The Warren N. and
In December 1969 Warren N. Cordell, an alumnus of Indiana State University and senior executive with A. C. Nielsen Company in Chicago, donated 453 early English dictionaries in both his and his wife Suzanne's name. This donation began Cordell's long involvement in building the Cordell Collection of Dictionaries, with the main emphasis on pre-1901 imprints and a a secondary emphasis on dictionaries and word books published thereafter. A National Endowment for the Humanities grant received in July 1970 allowed the purchase of 434 editions, many in multiple volumes, over the next two years. It also provided seed money for the establishment of a book conservation program and the fostering of scholarly activities related to lexicography. In 1973, when the Special Collections Department opened its doors for the first time, the original gift was transferred to a specially designed Cordell Room adjoining the lobby area of the department.
During the years intervening between the original donation and the Library opening, Mr. Cordell amassed even more dictionaries. In 1974, he donated a second gift of 1,160 editions, comprised primarily of special dictionaries and books relating to language published both before and after 1901. Paul Koda's A Short-Title Catalogue of the Warren N. and Suzanne B. Cordell Collection, published by the University in 1975, was the first description of the Cordell holdings since Earl Tannenbaum's 1971 checklist of the original gift. A significant contribution to scholarship, Koda's catalog brought together a single list of lexicographical and other philological materials in English and other Western languages published from 1475 through 1900. Meanwhile, the Merriam-Webster Company donated 500 volumes to the Cordell Collection.
In 1976, Warren Cordell made a third gift of 1,003 editions, which built on the riches of the first and second gifts. Mr. Cordell made a fourth major gift of 616 different editions in 729 volumes of pre-1901 English and foreign dictionaries to the Cordell Collection in November 1979. This was the last gift that Cordell personally donated to Indiana State University, as he died unexpectedly in 1980. A brief biographical statement is available on a separate web page.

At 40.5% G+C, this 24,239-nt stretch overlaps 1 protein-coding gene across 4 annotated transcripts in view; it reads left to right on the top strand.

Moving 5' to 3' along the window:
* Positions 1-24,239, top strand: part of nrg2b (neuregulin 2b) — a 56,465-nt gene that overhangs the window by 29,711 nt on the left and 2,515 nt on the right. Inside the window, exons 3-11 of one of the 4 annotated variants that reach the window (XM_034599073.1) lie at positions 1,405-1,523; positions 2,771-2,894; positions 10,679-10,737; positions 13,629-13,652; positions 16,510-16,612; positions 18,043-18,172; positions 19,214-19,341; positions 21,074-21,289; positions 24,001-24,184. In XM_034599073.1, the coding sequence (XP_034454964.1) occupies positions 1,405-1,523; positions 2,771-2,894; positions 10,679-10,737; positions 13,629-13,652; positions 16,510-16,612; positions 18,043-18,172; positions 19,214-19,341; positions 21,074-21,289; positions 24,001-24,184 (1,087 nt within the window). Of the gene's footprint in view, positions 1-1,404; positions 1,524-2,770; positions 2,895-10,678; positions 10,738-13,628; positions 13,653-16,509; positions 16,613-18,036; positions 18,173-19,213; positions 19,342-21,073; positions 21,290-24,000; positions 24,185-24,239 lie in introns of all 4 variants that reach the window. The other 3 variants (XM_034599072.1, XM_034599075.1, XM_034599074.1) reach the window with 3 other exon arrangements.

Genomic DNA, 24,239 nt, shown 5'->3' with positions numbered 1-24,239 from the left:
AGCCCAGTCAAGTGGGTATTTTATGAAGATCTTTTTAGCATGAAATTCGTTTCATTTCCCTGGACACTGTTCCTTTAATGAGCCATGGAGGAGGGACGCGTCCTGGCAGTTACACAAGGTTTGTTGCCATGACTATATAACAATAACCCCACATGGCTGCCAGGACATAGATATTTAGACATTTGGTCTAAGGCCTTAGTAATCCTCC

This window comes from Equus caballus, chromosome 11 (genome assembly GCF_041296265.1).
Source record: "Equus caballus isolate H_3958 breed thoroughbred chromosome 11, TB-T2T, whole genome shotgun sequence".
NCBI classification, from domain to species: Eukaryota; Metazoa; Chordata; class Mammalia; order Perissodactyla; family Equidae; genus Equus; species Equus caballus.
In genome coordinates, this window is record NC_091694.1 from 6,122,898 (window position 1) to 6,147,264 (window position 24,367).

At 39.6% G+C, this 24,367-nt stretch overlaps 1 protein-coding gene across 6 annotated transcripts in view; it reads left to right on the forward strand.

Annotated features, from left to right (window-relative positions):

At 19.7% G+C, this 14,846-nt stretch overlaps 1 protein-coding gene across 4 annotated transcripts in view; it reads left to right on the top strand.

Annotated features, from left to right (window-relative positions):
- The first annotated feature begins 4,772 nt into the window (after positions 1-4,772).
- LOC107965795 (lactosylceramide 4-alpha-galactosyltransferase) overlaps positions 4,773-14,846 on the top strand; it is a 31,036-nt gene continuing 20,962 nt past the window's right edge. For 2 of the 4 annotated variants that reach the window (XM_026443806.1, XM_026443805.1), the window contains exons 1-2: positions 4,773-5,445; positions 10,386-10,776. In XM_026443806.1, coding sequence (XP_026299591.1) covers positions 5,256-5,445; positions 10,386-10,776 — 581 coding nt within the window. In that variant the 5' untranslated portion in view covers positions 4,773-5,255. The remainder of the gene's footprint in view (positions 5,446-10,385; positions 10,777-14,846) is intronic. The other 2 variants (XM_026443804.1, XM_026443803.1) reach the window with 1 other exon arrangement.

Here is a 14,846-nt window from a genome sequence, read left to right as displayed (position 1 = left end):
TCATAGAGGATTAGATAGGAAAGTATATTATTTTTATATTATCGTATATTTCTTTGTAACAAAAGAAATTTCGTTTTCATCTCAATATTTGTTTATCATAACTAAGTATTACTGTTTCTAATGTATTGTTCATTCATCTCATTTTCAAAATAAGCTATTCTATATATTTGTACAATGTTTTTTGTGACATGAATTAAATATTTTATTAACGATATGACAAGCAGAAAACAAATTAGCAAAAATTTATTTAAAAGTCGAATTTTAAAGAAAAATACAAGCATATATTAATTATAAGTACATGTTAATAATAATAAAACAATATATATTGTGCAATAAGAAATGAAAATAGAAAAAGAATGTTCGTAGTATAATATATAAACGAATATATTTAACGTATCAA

As well, a digital version of a Friends of the Cunningham Memorial Library newsletter from March 1980 has been provided for interested readers. This issue commemorates the life and of Warren Cordell. The fellowship referred to on page three of the newsletter was reconstituted to support visiting researchers (see below). In "Remarks," an essay written for the 1975 catalog of the collection holdings, Mr. Cordell describes eloquently the genesis and development of his obsession with word books. So eloquent and revealing is this essay that it was reprinted twice in succeeding published catalogs, the last time in 1993.
Mrs. Cordell, who passed away in 2002, maintained an interest, along with other members of the family, in the collection. The family continues its involvement in the Cordell Collection, although no one in the immediate family is known to be a collector of dictionaries.
In slightly more than 10 years, Warren Cordell had donated personally 3,232 editions and variants totaling 3,913 volumes. With the 434 editions purchased with NEH funds and the earlier donation from Merriam-Webster, the number of editions, or titles, increased to 4,166, or approximately 5,400 volumes.
The Cordell Collection grew so rapidly in its first decade that the volumes overflowed the glass cases designed to hold them and, along with other collections, completely filled shelving in the Lobby and in an adjacent storage vault. After Warren Cordell's death, Suzanne Cordell donated the remainder of her husband's lexicographical holdings, but these volumes had to be housed separately until 1986. At that time, a renovation project was completed, allowing the integration of several hundred more volumes selected from this fifth and final gift.
Although occasional gifts have been received from donors since the early '80s, the number of volumes has been relatively small. Nonetheless, between 50 and 75 titles have been purchased annually for addition to the collection since 1980. Occasionally, lexicographical manuscripts have been acquired. For example, about 60 letters to and from Joseph Worcester, dealing both with his personal life and avocation as a lexicographer, were purchased in 1993.
The twentieth-century and twenty-first-century holdings are considered important, especially when they continue dictionaries published in earlier centuries or have a historical perspective. The most significant addition to an existing dictionary are several hundred Merriam-Webster dictionaries published primarily in the middle decades of the twentieth-century purchased in 1994. All post-1900 holdings have been included in a separate database. In this portion of the collection, there are currently than 2,750 titles and between 4,500 and 5,000 volumes.
As of January 2011, there were over 6,000 titles in the pre-1901 portion of the collection, many of which have multiple volumes, suggesting that the volume count undoubtedly exceeds 8,000. In its entirety, the two components of the collection number is closing in on 9,000 titles and more than 12,500 volumes of dictionaries and other word books, e.g., glossaries, vocabularies, and learners' grammars. Because of the vision of Warren Cordell and the relentless efforts of its various curators, the Cordell Collection has become recognized internationally as the most significant collection of its type.